Publication Date



The ILO’s AbilityAsia programme has adapted this manual, Getting

Hired: A Guide for Job-Seekers with Disabilities to help you. The

guide is intended for individuals who are looking for salaried or paid

employment in the formal sector. This means you probably live in a

town or city. The guide can be used by individuals or groups,

including organizations of individuals with disabilities. It can also be

used on its own or as a part of a training workshop. Organizations of

people with disabilities, placement agencies, non-governmental

organizations and community organizations can also use the

companion training manual Getting Hired: A Trainer’s Manual for

Conducting a Workshop for Job-Seekers with Disabilities to deliver a

workshop on this topic.

While this guide has been prepared for adults with disabilities, the

basic principles for finding a job and getting hired are the same for

anyone. Non-disabled people may also find this book valuable. This

guide may be useful to help you get full-time work, or part-time work

while you are studying.

People with disabilities are no longer viewed as requiring protection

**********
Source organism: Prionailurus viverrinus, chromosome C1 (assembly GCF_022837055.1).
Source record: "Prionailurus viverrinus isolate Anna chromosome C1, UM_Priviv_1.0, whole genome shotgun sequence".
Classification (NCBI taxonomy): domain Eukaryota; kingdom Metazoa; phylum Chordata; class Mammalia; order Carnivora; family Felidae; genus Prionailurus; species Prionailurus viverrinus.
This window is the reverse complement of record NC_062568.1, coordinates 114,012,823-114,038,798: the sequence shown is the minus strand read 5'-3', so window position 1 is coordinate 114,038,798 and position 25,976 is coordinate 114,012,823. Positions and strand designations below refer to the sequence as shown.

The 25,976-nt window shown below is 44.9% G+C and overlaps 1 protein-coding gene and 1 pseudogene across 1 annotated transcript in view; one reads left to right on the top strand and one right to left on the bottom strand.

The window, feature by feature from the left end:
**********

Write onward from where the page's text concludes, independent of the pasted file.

and care; they are seen as individuals who have rights, including the

right to access training and employment. With preparation and

training you can become a valued member of the workforce. This

has been proven time and again, by businesses and employers who

hire people with disabilities and keep track of their overall

performance, productivity and safety records.

Your right to meaningful work is guaranteed in a number of

international instruments. Most recently the United Nations General

Assembly adopted the Convention on the Rights of Persons with

Disabilities. The Convention, which entered into force on 3 May

2008, is being signed and ratified by many countries around the

world. The ILO Convention concerning Vocational Rehabilitation and

Employment (Disabled Persons), 1983 (No. 159) promotes equal

treatment and equal opportunity for people with disabilities in work

and training situations. Many countries also have laws to protect the

right of people with disabilities to engage in work.

You should talk with a local organization of disabled persons to learn

more about your human rights, your employment rights and how

they are protected in your country.

This guide provides some additional information on your rights but is

primarily designed to help you build the practical skills you need to

find a job. It is general and we hope that you will find it useful.

However, each country is different and local job-seeking practices

may vary; therefore you should ask for information from local leaders

and employment specialists and follow the accepted methods in your


The ILO encourages you to seek the job you desire and to advance

yourself and your community through active participation. We wish

you success in your job search and hope you find meaningful work

in line with your goals!